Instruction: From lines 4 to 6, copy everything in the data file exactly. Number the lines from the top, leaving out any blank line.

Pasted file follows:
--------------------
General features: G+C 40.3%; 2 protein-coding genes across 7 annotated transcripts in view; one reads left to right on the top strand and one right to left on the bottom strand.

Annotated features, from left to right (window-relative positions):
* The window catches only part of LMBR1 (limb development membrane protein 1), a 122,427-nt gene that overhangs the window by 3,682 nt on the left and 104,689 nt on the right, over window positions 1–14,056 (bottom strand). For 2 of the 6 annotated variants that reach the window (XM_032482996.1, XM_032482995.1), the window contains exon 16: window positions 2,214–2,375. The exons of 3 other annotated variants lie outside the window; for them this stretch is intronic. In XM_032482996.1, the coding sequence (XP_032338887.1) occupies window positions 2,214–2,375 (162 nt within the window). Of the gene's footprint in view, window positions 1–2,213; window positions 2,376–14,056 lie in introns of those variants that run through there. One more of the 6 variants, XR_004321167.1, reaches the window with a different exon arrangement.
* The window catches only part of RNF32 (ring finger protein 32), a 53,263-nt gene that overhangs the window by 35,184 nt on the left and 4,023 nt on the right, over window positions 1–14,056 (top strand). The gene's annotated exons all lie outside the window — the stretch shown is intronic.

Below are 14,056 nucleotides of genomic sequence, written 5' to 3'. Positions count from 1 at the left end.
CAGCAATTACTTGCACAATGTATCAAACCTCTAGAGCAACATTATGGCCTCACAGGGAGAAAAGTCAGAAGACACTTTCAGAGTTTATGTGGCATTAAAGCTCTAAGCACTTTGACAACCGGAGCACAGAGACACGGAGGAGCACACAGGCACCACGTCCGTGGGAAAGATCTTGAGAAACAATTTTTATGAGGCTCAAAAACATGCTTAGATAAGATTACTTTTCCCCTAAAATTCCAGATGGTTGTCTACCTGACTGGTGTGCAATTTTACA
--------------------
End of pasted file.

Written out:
* The window catches only part of RNF32 (ring finger protein 32), a 53,263-nt gene that overhangs the window by 35,184 nt on the left and 4,023 nt on the right, over window positions 1–14,056 (top strand). The gene's annotated exons all lie outside the window — the stretch shown is intronic.

Below are 14,056 nucleotides of genomic sequence, written 5' to 3'. Positions count from 1 at the left end.
CAGCAATTACTTGCACAATGTATCAAACCTCTAGAGCAACATTATGGCCTCACAGGGAGAAAAGTCAGAAGACACTTTCAGAGTTTATGTGGCATTAAAGCTCTAAGCACTTTGACAACCGGAGCACAGAGACACGGAGGAGCACACAGGCACCACGTCCGTGGGAAAGATCTTGAGAAACAATTTTTATGAGGCTCAAAAACATGCTTAGATAAGATTACTTTTCCCCTAAAATTCCAGATGGTTGTCTACCTGACTGGTGTGCAATTTTACA